Current Issues in the Identification, Assessment, and Management of Concussions in Sports-Related Injuries
Posted 12 November 2014 by prehab
Younger athletes (below the collegiate level) appear to be at an increased risk for concussions. One of the possible reasons is that youth athletes are sustaining concussions during critical stages in brain development, especially during a time of increased plasticity. It has been hypothesized that concussions in the developing brain my ultimately impair this plasticity, however it is not yet clear if this impairment is permanent or temporary. The increase in susceptibility to concussions in children and adolescents, compared to adults has been attributed to decreased myelination, a greater head-to-body ratio, thinner cranial bones, which all provide less protection to the developing brain. In respect to gender differences, it is currently unknown the cause but it has been noted that female athletes have an increase in risk for concussions compared to male athletes participating in the same sport. The authors in this study identified that there is a lack of research in concussions and their recovery in relation to specifically female athletes. In regards to assessment, the sideline assessment of concussions is a good gross assessment tool but it is important to have a more comprehensive baseline assessment to then compare to a comprehensive postconcussion assessment. It is then recommended to use serial assessments to demonstrate gradual improvement or deterioration in mental status over time. The authors conclude with further need for concussion research in youth athletes and female athletes of all ages. They also suggest the implementation of a comprehensive concussion management program and promoting mandatory baseline assessments fro all youth athletes at risk. To see full article.
Alteration of Brain Default Network in Subacute Phase of Injury in Concussed Individuals: Resting-state fMRI study
Posted 21 October 2014 by prehab
Currently neuropsychological testing and traditional anatomical imaging are not sufficiently sensitive to detect differences in an individual’s brain less then three weeks post mild traumatic brain injury (mTBI). After a college athlete is cleared post concussion to return to play they may still report physical and emotional symptoms that can persist over one-year post injury. A study was done using 15 student-athletes without a history of mTBI (control) and 14 collegiate athletes who suffered a grade 1 mTBI, diagnosed by a certified athletic trainer at on the field at initial contact. Functional connectivity characteristics were assessed between the control and athletes recovering from mTBI using a resting state function magnetic resonance imaging (rs-fMRI). Major findings include: resting state of default mode network (DMN) in mTBI subjects showed an overall reduced connectivity, specifically connections from the posterior cingulated cortex (PCC) with the anterior cingulated gyrus (ACC) and right supramarginal guyrus and hyper-connectivity in the medial prefrontal cortex (MPFC). They also found a reduced interhemispheric connectivity which is consistent with previous studies. To see full study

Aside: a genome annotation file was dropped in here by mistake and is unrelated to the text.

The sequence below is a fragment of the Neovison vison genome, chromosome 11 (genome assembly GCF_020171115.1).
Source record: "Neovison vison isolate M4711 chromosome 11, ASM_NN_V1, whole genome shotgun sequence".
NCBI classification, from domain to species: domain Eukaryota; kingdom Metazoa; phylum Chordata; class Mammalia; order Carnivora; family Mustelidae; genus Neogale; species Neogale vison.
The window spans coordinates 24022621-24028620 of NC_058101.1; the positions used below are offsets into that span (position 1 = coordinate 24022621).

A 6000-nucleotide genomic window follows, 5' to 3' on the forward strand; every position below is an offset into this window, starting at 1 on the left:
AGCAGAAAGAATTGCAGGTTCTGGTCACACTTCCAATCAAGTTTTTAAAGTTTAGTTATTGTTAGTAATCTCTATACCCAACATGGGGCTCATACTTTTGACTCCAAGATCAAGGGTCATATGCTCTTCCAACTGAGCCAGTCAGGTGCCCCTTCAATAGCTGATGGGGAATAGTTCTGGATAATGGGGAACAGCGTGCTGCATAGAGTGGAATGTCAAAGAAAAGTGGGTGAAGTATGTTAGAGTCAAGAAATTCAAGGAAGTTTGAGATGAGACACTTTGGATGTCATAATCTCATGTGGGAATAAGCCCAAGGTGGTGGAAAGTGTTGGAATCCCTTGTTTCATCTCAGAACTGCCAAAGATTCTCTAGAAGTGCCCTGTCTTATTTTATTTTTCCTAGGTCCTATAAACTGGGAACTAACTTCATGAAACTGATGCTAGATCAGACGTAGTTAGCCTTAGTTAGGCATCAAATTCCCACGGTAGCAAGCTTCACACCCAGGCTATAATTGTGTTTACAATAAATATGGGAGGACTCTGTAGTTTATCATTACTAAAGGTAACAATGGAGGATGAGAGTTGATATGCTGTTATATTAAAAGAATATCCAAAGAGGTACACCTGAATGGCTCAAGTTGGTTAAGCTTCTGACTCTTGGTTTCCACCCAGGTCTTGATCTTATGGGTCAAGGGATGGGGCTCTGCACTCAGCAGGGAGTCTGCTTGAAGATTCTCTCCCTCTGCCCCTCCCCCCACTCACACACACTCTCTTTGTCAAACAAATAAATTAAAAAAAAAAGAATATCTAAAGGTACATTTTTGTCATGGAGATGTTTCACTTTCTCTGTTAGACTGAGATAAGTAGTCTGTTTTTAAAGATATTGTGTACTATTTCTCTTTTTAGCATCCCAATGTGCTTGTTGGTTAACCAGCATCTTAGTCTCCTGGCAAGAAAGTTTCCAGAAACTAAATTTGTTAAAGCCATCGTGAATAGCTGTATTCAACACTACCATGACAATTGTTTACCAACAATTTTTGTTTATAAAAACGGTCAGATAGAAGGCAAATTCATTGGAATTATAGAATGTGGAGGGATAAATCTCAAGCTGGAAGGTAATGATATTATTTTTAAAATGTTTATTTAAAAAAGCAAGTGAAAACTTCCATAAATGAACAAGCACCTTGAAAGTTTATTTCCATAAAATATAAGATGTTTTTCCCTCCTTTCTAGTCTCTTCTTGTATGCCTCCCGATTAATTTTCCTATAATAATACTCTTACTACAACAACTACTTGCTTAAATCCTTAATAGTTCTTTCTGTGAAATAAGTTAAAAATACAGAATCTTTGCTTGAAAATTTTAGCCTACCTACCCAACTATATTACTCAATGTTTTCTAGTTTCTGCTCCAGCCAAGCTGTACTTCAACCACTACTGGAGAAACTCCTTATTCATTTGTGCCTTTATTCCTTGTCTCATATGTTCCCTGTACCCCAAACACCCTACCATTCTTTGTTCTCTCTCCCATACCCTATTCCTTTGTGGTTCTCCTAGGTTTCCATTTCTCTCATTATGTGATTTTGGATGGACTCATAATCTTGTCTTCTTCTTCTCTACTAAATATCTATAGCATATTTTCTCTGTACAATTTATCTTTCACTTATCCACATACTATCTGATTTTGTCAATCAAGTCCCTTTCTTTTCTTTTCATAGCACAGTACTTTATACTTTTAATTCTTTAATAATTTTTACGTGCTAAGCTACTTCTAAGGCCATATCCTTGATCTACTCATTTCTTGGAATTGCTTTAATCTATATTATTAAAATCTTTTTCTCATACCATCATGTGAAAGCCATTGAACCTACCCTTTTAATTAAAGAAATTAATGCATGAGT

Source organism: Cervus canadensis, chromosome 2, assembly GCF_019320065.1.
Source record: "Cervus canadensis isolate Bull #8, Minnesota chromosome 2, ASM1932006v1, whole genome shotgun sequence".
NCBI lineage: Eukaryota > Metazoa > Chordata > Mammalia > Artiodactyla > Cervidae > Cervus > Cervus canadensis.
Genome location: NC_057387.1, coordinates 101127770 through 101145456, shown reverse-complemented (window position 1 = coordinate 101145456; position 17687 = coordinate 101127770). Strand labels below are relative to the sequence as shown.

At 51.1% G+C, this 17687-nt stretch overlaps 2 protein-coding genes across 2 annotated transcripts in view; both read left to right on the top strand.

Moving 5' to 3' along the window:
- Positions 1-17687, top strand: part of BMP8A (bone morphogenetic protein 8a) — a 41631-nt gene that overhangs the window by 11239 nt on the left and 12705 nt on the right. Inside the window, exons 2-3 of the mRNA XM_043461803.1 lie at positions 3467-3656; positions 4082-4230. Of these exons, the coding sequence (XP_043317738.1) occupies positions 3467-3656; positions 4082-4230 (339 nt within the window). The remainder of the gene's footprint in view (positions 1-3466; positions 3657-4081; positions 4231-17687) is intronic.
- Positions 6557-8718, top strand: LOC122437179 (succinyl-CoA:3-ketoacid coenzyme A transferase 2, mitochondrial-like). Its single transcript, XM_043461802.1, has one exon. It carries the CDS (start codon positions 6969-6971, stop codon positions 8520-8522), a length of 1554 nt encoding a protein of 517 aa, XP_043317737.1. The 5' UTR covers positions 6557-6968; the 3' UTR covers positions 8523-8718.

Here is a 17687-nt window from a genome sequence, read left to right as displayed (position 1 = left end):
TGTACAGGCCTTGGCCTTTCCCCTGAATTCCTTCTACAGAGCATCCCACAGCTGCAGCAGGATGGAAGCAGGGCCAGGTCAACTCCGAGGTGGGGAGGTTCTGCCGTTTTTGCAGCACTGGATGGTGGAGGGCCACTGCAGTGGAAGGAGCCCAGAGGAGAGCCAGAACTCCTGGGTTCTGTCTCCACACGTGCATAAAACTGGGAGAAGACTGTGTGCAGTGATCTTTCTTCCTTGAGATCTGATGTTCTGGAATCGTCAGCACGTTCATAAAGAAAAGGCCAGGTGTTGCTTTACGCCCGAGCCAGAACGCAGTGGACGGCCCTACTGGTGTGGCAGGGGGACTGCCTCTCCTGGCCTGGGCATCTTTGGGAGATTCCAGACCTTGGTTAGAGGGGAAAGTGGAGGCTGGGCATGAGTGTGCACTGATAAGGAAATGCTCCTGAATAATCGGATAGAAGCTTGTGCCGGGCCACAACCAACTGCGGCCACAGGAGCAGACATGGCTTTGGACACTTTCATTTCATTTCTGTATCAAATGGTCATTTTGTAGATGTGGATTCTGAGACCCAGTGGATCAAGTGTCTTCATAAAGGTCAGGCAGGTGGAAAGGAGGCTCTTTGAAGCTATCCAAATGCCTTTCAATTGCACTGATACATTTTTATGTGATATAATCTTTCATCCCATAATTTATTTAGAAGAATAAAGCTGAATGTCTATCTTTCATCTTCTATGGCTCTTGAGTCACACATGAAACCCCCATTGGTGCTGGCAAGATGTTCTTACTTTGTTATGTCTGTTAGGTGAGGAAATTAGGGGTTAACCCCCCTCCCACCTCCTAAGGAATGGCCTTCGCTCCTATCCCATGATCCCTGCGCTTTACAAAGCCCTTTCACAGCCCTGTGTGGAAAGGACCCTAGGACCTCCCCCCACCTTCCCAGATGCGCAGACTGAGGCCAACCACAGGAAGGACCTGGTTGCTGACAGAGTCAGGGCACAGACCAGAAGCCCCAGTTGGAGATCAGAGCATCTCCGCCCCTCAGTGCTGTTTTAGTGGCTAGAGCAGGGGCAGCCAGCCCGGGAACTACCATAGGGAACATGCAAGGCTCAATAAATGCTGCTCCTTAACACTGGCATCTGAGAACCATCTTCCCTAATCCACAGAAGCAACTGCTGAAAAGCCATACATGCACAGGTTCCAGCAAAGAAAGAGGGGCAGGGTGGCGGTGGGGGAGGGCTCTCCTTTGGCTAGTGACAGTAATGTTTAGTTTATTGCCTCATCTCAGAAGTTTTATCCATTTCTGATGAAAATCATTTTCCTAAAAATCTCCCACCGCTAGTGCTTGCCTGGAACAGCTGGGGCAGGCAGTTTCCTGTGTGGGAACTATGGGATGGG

Use of Modified Acute Concussion Evaluation Tools in the Emergency Department in a Pediatric Population
Posted 1 October 2014 by prehab
In the pediatric population, mild traumatic brain injuries (concussions) make up 75%-90% of all acquired brain injuries evaluated in emergency departments (ER) in the US. The Acute Concussion Evaluation (ACE) system published by the Centers for Disease Control and Prevention was developed to assist in identification and diagnosis of concussions. The ACE Care Plan tool was developed to guide management, including individualized recommendations for daily life, school, work and return to play. This tool was originally felt to be too time consuming for ER physicians. For this study a modified version was created and preformed on a patient population between ages 5-21. A primary concern of post ED management of concussions was the importance of ongoing outpatient rehabilitation, in this study it was found that this tool improved reported follow-up post-implementation for all patients. It also found an improvement in parent recall of concussion education. For full study.
Posted 29 August 2014 by prehab
There has been evidence that the vestibular system is implicated in sports-related concussions. The vestibulospinal tract (ie balance) is most often tested but the vestibulo-ocular system may also be affected but is not as often tested. A study was done using the Vestibular/Ocular Motor Screening (VOMS) assessment, comparing patients with sports-related concussion with a control group of healthy individuals to identify the validity of this screen in identifying vestibular-ocular motor impairments in patients with concussions. It was shown to be a good predictor of vestibular and ocular motor impairments in post-concussion patients. It may be a useful tool as an adjunct with the current concussion management screening tools. See original study.
Posted 6 August 2014 by prehab
As the impact of concussions become more known in sports a major factor to look at has been time to return to sport. The researchers at the Sports Injury Prevention Research Center of University of Calgary looked at the effects of rehabilitating the cervical spine and vestibular system in a cohort of post-concussed athletes between the ages of 12-30 and the amount of time until they were medically cleared to return to sport. 18 males and 13 females were randomized between the control group and the intervention group. The intervention group received cervical spine and vestibular rehabilitation for 8-weeks or until they were medically cleared. Of the patients receiving therapy 73% were medically cleared to return to their sport in 8 weeks compared to only 4% of the control group. An article discussing this study was written in the Globe and Mail or See original study